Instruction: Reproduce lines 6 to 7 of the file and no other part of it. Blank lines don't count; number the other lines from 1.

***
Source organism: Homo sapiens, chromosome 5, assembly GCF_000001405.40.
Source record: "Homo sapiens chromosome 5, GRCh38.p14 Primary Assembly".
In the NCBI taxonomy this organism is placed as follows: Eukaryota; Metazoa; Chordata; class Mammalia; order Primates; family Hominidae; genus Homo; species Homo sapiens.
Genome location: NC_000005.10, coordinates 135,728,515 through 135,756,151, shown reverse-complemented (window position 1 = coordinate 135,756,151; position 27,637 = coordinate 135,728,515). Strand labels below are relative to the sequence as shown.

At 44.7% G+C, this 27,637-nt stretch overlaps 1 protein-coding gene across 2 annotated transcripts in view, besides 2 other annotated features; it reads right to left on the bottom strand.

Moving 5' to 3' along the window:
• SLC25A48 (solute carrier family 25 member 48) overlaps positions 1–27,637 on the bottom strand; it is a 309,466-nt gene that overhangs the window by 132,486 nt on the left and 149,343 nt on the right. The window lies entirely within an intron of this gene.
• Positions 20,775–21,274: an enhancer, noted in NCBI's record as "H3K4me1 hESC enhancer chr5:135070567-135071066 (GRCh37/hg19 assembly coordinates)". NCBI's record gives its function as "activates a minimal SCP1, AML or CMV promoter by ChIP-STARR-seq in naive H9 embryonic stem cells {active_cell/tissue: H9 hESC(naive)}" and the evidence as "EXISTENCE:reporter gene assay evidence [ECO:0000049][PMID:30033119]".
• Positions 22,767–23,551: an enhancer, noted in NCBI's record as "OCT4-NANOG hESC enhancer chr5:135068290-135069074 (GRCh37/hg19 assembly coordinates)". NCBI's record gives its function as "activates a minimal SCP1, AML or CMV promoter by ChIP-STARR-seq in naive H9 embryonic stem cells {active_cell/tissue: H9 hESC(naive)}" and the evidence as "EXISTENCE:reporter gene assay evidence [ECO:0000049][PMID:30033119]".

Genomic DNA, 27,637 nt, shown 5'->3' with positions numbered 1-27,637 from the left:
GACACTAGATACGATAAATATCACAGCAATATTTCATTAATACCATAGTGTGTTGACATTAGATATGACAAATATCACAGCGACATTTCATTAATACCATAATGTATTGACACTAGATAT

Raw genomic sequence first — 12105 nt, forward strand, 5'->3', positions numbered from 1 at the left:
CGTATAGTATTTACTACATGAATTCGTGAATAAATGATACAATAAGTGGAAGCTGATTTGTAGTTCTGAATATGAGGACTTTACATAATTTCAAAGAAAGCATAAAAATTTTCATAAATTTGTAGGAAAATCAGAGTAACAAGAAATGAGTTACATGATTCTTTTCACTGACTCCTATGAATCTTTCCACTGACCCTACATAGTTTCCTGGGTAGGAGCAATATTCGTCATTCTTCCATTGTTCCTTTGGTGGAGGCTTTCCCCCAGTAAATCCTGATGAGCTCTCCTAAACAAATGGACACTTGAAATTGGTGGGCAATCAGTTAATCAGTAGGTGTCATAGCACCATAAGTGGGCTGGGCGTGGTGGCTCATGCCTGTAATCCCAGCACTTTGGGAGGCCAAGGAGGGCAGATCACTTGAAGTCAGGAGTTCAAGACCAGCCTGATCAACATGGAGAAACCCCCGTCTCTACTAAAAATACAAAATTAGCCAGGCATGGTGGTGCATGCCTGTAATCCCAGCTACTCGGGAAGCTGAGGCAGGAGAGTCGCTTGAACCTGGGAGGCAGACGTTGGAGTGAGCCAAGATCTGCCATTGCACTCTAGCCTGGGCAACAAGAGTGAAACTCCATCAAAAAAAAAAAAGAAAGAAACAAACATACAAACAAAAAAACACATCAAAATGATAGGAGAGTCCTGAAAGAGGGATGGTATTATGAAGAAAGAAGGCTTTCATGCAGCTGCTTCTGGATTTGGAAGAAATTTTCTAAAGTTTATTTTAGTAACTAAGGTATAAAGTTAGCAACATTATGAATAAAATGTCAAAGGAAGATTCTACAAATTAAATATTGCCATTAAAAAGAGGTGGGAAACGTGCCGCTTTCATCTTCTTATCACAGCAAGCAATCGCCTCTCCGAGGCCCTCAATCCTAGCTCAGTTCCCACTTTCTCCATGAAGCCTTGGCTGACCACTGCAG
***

Moving 5' to 3' along the window:
• SLC25A48 (solute carrier family 25 member 48) overlaps positions 1–27,637 on the bottom strand; it is a 309,466-nt gene that overhangs the window by 132,486 nt on the left and 149,343 nt on the right. The window lies entirely within an intron of this gene.